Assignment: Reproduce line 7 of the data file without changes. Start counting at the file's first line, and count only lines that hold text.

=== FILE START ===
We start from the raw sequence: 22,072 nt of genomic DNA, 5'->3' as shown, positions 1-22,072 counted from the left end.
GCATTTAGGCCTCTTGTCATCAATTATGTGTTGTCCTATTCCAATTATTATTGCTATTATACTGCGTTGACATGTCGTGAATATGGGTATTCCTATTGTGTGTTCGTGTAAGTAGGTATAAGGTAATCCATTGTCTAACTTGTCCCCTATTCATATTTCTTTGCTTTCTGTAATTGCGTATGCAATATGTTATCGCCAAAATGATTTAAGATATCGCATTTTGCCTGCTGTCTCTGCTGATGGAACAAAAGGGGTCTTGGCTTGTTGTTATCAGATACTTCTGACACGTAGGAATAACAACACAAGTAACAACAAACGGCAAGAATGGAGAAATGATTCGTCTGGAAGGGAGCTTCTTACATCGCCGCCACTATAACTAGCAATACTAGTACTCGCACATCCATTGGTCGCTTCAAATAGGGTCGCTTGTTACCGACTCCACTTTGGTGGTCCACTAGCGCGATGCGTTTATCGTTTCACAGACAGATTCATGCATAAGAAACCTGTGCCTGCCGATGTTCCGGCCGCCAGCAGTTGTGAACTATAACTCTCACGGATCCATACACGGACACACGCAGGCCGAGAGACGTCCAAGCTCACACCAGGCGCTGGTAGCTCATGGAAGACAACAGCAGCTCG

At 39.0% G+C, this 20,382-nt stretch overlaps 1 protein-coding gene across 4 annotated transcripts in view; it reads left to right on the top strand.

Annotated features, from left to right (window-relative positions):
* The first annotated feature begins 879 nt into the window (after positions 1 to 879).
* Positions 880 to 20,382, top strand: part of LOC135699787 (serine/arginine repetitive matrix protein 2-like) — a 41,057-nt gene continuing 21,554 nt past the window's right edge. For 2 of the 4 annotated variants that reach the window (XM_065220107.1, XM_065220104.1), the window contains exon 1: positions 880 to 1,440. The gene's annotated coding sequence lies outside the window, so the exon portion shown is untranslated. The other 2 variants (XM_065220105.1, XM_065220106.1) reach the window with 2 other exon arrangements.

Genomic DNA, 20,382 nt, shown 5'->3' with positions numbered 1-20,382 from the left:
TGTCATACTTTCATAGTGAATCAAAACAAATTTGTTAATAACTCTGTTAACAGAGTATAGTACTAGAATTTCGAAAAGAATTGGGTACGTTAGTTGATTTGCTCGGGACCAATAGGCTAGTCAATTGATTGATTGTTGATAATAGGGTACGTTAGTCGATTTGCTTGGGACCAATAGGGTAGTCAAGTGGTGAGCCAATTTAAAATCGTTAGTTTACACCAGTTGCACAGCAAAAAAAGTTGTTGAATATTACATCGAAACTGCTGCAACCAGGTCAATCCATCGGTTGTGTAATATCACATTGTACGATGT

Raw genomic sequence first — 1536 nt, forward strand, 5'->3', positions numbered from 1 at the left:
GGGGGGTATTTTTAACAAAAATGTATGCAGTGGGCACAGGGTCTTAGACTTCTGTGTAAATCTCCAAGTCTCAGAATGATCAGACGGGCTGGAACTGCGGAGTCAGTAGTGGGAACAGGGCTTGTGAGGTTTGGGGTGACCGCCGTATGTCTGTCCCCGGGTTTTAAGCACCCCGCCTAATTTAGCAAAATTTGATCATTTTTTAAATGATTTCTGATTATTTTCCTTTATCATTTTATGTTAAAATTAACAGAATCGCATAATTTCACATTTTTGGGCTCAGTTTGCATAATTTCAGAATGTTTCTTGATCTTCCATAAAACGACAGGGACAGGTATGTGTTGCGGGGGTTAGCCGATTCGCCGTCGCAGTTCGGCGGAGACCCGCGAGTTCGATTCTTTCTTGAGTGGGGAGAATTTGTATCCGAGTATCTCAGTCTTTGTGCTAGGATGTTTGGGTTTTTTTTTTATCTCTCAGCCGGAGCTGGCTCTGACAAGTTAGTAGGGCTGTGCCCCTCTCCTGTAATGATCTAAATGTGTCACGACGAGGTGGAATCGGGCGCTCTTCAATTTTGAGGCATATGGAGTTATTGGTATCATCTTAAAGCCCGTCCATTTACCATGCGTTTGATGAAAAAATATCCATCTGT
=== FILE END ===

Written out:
Genomic DNA, 20,382 nt, shown 5'->3' with positions numbered 1-20,382 from the left: